Biological Processes for Concentrating Trace Elements from Uranium Mine Waters
Wastewater from uranium mines in the Ambrosia Lake district near Grants, New Mexico, U.S.A., contains uranium, selenium, radium and molybdenum. The Kerr-McGee Corporation has a novel treatment process for waters from two mines, sections 35 and 36, to reduce the concentrations of the trace contaminants. Particulates are settled by ponding, and the waters are passed through an ion exchange resin to remove uranium; barium chloride is added to precipitate sulfate and radium from the mine waters. The mine waters are subsequently passed through three consecutive algae ponds prior to discharge. Water, sediment and biological samples were collected over a 4-year period and analyzed to assess the role of biological agents in removal of inorganic trace contaminants from the mine waters.
Conclusions derived from chemical analyses of waters and sediments of the mine water treatment facility are:
- The concentrations of soluble uranium, selenium and molybdenum were not diminished in the mine waters by passage through the series of impoundments which constituted the mine water treatment facility. Uranium concentrations were reduced but this was due to passage of the water through an ion exchange column.
- The particulate concentrations of the mine water were reduced at least ten-fold by passage of the waters through the impoundments. Since uranium, selenium and molybdenum were associated with the suspended particulates reduction in the concentration of total suspended solids reduced the concentration of contaminants in the final effluent.
- The ponds were well oxygenated. This was probably due to the shallow depth of the ponds and growth of algae.
- The pH remained near neutral during all collections and this would indicate that the major soluble species of trace contaminants would be molybdate, uranyl carbonate species, selenite (and possibly selenate at the higher pH values).
- The temperature remained higher than 10øC in winter suggesting that plant and microbial life could remain viable and that the volume of water was great enough to lessen large temperature fluctuations.
- Phosphate and nitrate were present in high enough concentrations to support limited algal and microbial activity.
- The sediments were anoxic and enriched in uranium, molybdenum and selenium. The deposition of particulates and the formation of insoluble compounds were proposed as mechanisms for sediment enrichment.
Algal populations in the mine water treatment facility were identified and their contribution in removal of inorganic trace contaminants was assessed by field and laboratory studies. The predominant algae identified in the impoundments were the filamentous algae Spirogyra and Oscillatoria, and the benthic alga, Chara. Seasonal variations in both uranium and molybdenum levels in the filamentous algae were observed in field-collected samples. This suggested that adsorptive processes were important in the accumulation of the metals in the algae cells, since extent of adsorption depends not only on the amount of metal available per unit of surface area but also on the length of exposure of the surface to the metal. The results of 24-hour uptake experiments in the laboratory supported the field evidence. Short-term uptake of uranium and molybdenum was not observed in Chara, which accumulated both metaIs at much lower levels than the filamentous algae in the field. In the Spirogyra 24-hour test, the cell material showed a limited capacity to adsorb molybdenum, while uranium uptake increased with higher external concentrations.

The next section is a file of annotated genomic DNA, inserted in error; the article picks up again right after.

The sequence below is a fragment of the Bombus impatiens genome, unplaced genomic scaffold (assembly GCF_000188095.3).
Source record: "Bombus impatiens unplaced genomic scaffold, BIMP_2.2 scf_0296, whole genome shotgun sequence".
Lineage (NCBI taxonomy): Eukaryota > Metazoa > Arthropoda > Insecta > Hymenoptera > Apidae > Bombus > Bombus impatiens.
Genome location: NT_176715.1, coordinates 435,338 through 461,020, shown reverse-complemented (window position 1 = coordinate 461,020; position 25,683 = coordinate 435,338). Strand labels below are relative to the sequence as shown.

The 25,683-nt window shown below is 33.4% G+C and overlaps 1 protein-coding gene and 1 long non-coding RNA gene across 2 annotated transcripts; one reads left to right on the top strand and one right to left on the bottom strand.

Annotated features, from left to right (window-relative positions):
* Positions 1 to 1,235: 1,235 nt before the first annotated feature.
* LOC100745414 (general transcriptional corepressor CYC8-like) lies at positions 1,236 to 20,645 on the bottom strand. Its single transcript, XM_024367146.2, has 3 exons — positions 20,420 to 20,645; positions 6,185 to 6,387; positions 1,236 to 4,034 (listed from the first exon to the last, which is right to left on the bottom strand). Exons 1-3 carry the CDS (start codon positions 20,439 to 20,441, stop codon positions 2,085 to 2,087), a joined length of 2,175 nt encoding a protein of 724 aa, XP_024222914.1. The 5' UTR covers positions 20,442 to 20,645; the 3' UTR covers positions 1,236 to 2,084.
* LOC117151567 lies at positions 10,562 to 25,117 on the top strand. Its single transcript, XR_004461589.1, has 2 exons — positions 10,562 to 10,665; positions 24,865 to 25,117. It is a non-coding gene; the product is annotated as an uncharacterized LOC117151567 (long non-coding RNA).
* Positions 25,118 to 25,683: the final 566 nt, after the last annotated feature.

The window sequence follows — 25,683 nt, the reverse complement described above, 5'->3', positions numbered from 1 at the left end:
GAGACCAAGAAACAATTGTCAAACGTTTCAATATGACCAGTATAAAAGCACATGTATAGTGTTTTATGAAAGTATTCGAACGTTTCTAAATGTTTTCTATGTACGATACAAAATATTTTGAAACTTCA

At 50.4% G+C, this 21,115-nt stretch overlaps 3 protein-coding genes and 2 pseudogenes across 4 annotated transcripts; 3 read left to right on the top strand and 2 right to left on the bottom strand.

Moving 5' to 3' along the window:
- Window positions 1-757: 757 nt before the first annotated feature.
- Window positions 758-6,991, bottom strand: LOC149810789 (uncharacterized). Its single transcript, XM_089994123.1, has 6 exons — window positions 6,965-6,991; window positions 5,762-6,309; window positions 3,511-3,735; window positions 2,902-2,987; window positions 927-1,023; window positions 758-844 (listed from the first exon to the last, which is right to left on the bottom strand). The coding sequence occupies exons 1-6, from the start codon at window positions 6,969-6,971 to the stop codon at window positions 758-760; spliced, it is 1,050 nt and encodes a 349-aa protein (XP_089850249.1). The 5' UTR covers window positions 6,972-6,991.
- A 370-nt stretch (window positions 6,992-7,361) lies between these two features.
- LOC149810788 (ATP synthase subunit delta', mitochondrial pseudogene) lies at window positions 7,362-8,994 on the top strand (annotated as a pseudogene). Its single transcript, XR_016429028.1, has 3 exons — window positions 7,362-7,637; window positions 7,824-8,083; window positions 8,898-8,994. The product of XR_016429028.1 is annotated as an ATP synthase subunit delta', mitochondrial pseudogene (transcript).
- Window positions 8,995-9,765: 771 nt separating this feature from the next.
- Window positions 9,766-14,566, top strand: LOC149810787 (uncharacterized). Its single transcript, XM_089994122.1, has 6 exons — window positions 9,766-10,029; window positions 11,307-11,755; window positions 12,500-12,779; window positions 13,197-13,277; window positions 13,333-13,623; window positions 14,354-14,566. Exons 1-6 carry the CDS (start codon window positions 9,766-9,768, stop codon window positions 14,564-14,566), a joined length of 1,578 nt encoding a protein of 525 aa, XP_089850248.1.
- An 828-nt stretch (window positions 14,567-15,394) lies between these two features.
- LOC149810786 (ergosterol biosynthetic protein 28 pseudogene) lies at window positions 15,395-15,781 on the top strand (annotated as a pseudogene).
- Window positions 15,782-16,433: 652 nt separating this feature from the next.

The long-term laboratory studies indicated that the pond algae, in the form of particulate, decaying material, can be instrumental in removing metals from solution. However, the patterns of retention and release of uranium and molybdenum as the algae decayed in the presence of sediment indicated that maintenance of reducing conditions in the sediment or in the algal cultures was critical to the sequestering of the metals. The implication from the laboratory studies is that, while the algae are instrumental in removing metals from solution, the process was reversible unless the system contained substantial organic material. Also, while organic material accelerated the rate of removal and sometimes the extent of removal from water, retention of the metals in sediments was also reversible unless the system contained a high volume of sediment. These conclusions point to major problems in improving the existing pond system in respect to removal of uranium and molybdenum. Calculations of existing pond productivity and the current removal of uranium and molybdenum by the algae present indicated that both greater algal populations and pond areas are necessary for removal of the trace contaminants.
Large populations of microorganisms were found in the waters pumped from the uranium mines and water passing through the pond system. Of particular interest was the presence of the sulfate reducing bacteria, believed to be Desulfovibrio and/or Desulfotomaculum. Laboratory experimentation indicated that the sulfate-reducing bacteria may have a role in removal of uranium, selenium, and possibly molybdenum from solution. Sulfide production by the organisms may be important since molybdenum can be precipitated as a sulfide. The reducing conditions may be responsible for converting soluble hexavalent uranium to the insoluble quadrivalent form. Although a large population of sulfate-reducing bacteria was found in the pond sediments, there was no decrease of soluble sulfate, which remained at 700 ppm in the water flowing through the system. Reduced forms of sulfur may be oxidized by the aerobic thiobacilli in oxidizing regions, returning the sulfur to the soluble sulfate species. The system may be nutrient limited and the activity of the sulfate-reducing bacteria quite slow.
Project No. 1345639